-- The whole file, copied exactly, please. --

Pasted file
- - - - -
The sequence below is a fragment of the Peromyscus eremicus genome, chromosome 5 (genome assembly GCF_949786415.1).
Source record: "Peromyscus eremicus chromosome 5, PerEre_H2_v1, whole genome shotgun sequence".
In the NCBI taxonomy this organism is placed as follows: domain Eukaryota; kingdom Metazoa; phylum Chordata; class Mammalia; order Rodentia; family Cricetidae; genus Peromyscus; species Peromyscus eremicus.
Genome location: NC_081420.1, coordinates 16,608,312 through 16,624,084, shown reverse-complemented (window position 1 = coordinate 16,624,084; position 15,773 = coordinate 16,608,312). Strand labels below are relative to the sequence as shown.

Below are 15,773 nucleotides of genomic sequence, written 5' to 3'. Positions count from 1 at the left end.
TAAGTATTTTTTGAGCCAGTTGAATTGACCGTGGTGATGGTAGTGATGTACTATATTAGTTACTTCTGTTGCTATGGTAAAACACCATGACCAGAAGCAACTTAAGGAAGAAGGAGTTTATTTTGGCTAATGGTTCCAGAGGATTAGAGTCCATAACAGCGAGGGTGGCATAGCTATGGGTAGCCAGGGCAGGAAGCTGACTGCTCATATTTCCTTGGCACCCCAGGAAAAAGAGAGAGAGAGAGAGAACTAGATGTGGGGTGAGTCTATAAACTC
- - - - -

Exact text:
The sequence below is a fragment of the Peromyscus eremicus genome, chromosome 5 (genome assembly GCF_949786415.1).
Source record: "Peromyscus eremicus chromosome 5, PerEre_H2_v1, whole genome shotgun sequence".
In the NCBI taxonomy this organism is placed as follows: domain Eukaryota; kingdom Metazoa; phylum Chordata; class Mammalia; order Rodentia; family Cricetidae; genus Peromyscus; species Peromyscus eremicus.
Genome location: NC_081420.1, coordinates 16,608,312 through 16,624,084, shown reverse-complemented (window position 1 = coordinate 16,624,084; position 15,773 = coordinate 16,608,312). Strand labels below are relative to the sequence as shown.

Below are 15,773 nucleotides of genomic sequence, written 5' to 3'. Positions count from 1 at the left end.
TAAGTATTTTTTGAGCCAGTTGAATTGACCGTGGTGATGGTAGTGATGTACTATATTAGTTACTTCTGTTGCTATGGTAAAACACCATGACCAGAAGCAACTTAAGGAAGAAGGAGTTTATTTTGGCTAATGGTTCCAGAGGATTAGAGTCCATAACAGCGAGGGTGGCATAGCTATGGGTAGCCAGGGCAGGAAGCTGACTGCTCATATTTCCTTGGCACCCCAGGAAAAAGAGAGAGAGAGAGAGAACTAGATGTGGGGTGAGTCTATAAACTC